Last week, a ship carrying 43 crew members and nearly 6,000 cows capsized off the coast of Japan. So far, only two crew members have been rescued, and images have been shared of at least a dozen dead cows floating in the water. In response, the New Zealand Ministry for Primary Industries announced it would temporarily halt applications for live cattle export.
While New Zealand currently restricts live export for slaughter, animals can still be sent abroad for breeding. A spokesperson for New Zealand animal welfare group SAFE said the cows on the capsized ship were most likely pregnant. According to ministry data, nearly 40,000 cattle have been exported for breeding just this year.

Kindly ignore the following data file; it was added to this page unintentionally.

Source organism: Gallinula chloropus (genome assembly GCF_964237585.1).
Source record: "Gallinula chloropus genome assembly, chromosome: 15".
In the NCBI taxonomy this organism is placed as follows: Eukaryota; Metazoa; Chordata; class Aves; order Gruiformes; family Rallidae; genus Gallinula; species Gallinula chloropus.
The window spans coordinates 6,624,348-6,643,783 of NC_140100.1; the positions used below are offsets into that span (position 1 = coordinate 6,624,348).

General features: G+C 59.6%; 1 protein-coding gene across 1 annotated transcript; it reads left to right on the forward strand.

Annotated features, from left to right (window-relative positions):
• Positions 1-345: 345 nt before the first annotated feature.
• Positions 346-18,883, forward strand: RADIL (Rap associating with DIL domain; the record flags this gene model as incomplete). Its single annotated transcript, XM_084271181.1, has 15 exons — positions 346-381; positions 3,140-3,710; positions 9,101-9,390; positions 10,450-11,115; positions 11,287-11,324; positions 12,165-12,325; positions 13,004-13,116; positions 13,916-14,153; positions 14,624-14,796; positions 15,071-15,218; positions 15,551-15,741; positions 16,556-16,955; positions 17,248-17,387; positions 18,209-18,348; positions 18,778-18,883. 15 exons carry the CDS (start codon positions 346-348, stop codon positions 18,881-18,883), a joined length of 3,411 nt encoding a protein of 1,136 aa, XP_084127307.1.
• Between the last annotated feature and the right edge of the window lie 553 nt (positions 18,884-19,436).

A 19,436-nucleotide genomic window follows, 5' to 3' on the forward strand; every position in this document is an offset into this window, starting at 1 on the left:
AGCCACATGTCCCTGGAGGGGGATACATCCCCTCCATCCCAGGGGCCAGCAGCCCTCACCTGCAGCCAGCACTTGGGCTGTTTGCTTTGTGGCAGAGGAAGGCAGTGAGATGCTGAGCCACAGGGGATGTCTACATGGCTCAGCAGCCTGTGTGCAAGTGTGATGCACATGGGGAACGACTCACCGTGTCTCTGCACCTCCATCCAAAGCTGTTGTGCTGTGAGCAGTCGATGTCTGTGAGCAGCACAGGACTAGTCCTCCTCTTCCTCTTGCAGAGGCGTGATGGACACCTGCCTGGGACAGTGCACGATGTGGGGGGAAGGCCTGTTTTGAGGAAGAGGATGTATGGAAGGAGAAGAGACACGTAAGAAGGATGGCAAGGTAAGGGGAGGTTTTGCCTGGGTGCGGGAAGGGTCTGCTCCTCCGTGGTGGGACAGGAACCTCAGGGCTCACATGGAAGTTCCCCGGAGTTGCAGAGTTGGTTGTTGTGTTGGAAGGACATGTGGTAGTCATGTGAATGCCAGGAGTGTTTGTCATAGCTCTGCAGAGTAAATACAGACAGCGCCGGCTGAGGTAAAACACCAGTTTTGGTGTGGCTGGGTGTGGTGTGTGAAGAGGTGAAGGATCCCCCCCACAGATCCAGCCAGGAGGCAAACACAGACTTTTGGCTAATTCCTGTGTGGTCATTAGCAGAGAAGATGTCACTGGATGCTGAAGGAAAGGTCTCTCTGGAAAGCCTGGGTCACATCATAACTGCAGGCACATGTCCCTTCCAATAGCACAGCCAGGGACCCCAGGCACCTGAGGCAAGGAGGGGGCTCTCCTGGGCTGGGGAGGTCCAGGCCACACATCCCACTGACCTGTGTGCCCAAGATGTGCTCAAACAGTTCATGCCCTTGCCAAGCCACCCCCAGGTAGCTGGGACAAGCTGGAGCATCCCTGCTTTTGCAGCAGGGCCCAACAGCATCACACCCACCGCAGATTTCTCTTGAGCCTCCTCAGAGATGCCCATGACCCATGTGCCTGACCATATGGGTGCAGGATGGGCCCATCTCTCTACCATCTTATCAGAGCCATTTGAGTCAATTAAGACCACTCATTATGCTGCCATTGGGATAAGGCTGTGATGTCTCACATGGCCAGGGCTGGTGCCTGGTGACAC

Live export has long been under fire around the world for its immense cruelty. Every year, hundreds of thousands of animals are crammed onto ships and transported from farms to slaughterhouses in faraway countries. In addition to the stress of the unfamiliar environment, noise, and constant motion of the ship, animals are forced to endure weeks of crowded conditions, lying in their own excrement.
Mercy For Animals recently exposed the horrors of live export. The footage reveals steers loaded onto ships with electric prods before traveling for weeks across the Atlantic Ocean. After an agonizing journey, animals are taken to a slaughterhouse where they are brutally killed. Footage shows workers cornering animals, slashing their legs, and stabbing them while fully conscious.
Live export causes tremendous suffering, and it needs to end now. Our petition asking the Brazilian government to ban live animal export in the country currently has over 450,000 signatures. You can help by taking action at ExportMisery.com.